5. We've already seen the Digital Ocean domains page (under 'Manage > Networking' in the left-hand nav bar) and here you just want to enter in the DNS entries from Mailgun into that—though a word of caution; you'll want to be careful because it automatically appends the top level of your domain to whatever you enter into the 'hostname' box, so unless you're careful you'll get!

6. You'll want to get the Mailgun API key and SMTP password from Mailgun, in Sending > Domain Settings on the left-hand side:

7. The API key deals with the bulk delivery, and you can add that in the Ghost interface, under Email newsletter:

8. The SMTP bit for transactional emails, though, is trickier: you've got to access the server and enter it into the configuration file manually. Why there isn't an option for this in the interface I'm not rightly sure, but there we go.

First you need to open Terminal and type


This will prompt you for your SSH passphrase, which you'll have noted down in phase 1 step 6! Once you're logged in, enter:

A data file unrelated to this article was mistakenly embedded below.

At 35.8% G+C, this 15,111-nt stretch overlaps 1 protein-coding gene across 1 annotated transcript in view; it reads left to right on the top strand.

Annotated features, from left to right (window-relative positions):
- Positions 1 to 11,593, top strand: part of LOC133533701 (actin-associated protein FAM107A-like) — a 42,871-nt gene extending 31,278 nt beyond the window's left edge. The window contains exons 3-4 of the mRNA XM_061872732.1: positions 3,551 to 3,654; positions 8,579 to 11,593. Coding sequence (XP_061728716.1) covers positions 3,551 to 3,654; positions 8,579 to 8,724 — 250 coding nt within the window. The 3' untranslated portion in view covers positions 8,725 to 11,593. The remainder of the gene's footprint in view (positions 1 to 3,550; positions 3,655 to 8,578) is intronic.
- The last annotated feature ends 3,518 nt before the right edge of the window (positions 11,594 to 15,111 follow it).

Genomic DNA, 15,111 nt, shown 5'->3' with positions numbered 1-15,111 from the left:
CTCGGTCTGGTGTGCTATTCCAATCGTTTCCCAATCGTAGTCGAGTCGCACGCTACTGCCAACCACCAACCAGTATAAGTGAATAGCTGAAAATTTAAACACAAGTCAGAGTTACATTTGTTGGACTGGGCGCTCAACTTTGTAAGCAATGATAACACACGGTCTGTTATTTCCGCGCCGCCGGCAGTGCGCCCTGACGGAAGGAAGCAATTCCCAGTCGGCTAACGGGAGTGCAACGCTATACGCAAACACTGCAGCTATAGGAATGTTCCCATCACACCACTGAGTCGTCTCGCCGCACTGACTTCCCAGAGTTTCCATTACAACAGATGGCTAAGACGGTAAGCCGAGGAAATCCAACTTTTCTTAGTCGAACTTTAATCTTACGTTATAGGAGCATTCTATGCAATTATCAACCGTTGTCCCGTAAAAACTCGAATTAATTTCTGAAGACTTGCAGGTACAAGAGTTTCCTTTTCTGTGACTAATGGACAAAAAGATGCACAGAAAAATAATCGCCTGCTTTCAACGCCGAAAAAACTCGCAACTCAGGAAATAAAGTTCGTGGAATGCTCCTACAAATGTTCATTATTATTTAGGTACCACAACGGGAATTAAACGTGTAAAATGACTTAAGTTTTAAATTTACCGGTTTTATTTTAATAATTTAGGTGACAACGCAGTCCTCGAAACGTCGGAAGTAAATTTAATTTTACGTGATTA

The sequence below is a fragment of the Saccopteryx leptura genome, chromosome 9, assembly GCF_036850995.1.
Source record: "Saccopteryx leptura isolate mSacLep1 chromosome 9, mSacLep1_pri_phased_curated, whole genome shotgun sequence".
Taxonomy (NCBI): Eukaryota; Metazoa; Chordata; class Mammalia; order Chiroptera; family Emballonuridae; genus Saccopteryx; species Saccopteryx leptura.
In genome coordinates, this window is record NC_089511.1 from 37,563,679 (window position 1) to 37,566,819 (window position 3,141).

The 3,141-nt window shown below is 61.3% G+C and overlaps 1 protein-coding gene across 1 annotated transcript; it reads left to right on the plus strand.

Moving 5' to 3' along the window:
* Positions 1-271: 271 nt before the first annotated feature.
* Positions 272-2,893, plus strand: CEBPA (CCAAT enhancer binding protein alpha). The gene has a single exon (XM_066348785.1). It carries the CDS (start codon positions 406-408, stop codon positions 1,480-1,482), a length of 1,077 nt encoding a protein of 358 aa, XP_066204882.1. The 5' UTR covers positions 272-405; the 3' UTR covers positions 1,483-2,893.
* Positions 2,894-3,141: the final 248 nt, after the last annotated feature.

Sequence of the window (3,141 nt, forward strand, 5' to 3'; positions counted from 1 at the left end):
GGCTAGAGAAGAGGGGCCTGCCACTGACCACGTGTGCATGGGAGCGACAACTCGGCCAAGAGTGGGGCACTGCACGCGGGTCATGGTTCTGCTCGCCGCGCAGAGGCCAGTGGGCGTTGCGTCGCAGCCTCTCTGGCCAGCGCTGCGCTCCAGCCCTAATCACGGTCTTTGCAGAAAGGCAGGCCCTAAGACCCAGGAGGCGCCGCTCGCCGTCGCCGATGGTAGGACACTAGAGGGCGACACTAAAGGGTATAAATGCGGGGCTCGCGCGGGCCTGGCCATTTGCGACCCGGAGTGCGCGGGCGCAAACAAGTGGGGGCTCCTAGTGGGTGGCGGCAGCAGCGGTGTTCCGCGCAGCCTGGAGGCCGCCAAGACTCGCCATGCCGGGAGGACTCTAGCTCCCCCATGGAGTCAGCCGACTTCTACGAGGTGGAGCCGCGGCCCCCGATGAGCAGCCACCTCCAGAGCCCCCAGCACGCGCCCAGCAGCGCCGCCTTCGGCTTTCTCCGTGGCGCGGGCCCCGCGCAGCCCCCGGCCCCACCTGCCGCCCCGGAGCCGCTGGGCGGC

sudo -i -u ghost-mgr

This logs you in to the 'ghost-mgr' user that the Digital Ocean Ghost auto-config will have set up! Once you've done that, type:

cd ../..var/www/ghost
nano config.production.json

This will open up a file which contains a bunch of settings. You'll see a bit that says:

"transport": "Direct"

You'll want to replace that with

"mail": {    
	"transport": "SMTP",    
    	"options": {      
        	"service": "Mailgun",      
            "host": "",      
            "port": 465,      
            "secureConnection": true,      
            "auth": {        
            	"user": "",        
                "pass": "yourpass"      

Once you've done that you'll want to 'write' it to the file (ctrl-o) and then exit the nano editor (ctrl-x). Then you'll want to restart Ghost:

ghost restart

and hey presto, it should all work; your transactional emails should send as well as your bulk ones, and everyone should be happy. I'm certainly happy I've got to the end of this! Hopefully it's useful to you; if not it will hopefully be useful to me the next time I've got to do this and have forgotten :)